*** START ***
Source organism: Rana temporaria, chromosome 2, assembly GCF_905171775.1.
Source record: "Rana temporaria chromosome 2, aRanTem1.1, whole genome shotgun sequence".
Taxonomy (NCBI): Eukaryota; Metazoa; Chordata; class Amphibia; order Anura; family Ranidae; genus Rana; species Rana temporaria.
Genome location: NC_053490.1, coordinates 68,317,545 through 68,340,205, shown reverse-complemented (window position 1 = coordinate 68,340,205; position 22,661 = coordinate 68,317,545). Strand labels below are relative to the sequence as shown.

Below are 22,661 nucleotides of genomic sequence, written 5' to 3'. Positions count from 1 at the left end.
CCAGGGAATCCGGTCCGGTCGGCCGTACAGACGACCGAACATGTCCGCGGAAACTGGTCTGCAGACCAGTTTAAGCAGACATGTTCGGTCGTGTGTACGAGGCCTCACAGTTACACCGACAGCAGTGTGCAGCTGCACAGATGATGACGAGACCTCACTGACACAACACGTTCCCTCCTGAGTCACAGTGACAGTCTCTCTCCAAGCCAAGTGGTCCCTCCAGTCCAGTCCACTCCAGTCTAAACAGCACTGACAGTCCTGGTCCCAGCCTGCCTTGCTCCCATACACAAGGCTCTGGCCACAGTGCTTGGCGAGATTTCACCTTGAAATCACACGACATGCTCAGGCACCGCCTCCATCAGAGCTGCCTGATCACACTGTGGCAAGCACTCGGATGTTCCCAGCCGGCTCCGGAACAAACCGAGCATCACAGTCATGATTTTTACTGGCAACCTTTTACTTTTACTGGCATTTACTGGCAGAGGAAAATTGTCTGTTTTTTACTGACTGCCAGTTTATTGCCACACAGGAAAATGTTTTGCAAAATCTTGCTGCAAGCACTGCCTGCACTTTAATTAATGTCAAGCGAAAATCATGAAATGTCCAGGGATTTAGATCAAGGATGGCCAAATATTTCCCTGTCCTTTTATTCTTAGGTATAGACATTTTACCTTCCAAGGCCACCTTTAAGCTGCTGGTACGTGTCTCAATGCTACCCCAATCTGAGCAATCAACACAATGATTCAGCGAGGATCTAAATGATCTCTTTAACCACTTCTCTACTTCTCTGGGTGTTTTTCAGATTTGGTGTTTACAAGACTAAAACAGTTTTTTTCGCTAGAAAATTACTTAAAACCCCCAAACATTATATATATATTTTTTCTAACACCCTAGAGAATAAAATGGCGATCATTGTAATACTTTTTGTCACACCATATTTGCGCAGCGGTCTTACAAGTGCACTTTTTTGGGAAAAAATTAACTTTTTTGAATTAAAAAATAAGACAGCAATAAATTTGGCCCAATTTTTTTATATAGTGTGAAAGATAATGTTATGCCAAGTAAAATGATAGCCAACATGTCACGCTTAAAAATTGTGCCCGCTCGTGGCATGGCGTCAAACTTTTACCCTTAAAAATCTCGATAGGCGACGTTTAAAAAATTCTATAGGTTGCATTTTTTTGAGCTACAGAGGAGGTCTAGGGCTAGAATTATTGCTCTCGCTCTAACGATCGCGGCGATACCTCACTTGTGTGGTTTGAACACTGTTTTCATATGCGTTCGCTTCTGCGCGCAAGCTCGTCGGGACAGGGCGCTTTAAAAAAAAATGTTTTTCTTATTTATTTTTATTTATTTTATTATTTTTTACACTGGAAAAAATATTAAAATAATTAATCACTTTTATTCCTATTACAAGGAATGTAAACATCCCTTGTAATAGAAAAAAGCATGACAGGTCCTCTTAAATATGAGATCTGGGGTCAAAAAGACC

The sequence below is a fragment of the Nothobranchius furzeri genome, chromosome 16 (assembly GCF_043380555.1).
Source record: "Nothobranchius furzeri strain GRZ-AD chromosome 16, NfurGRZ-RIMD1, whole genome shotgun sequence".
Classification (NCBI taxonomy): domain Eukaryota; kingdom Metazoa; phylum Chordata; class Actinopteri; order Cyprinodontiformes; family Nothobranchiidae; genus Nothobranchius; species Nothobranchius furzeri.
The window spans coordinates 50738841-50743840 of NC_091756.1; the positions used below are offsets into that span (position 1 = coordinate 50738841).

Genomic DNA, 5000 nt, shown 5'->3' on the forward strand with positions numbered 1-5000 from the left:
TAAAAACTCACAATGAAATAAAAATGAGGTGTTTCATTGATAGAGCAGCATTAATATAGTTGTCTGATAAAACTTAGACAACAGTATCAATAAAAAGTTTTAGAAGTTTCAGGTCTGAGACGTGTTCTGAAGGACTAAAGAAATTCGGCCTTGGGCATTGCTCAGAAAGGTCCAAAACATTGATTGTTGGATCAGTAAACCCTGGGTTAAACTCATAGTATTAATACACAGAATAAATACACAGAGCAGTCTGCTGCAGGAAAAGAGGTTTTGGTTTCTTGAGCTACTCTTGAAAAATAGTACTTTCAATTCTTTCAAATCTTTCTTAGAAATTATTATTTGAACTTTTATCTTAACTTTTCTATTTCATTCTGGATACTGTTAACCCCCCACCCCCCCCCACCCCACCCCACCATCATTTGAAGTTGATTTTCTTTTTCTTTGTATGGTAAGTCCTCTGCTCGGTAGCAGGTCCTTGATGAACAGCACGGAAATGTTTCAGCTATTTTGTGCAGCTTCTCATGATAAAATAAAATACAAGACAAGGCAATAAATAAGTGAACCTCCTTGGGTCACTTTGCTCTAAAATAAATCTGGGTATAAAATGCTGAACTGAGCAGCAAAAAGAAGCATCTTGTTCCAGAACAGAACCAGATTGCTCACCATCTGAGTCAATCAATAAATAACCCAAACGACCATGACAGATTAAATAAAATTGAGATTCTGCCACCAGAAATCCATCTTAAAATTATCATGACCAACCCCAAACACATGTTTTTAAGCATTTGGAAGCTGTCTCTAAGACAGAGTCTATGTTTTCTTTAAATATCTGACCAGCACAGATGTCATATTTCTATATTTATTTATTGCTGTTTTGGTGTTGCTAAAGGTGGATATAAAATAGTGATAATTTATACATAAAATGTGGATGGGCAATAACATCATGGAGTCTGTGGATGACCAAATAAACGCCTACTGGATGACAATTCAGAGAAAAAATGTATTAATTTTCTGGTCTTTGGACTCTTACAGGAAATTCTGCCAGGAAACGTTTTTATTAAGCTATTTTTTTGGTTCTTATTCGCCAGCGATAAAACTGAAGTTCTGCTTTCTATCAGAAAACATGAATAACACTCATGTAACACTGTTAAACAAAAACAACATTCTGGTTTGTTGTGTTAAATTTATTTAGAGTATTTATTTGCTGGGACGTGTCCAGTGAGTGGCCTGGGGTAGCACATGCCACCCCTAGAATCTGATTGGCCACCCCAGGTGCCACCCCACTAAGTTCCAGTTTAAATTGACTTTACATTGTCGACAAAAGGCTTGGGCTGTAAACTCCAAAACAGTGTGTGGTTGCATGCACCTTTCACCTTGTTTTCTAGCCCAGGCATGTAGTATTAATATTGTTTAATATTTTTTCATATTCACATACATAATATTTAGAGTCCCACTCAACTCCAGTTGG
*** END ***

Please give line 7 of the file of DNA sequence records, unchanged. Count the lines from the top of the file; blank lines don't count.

The sequence below is a fragment of the Nothobranchius furzeri genome, chromosome 16 (assembly GCF_043380555.1).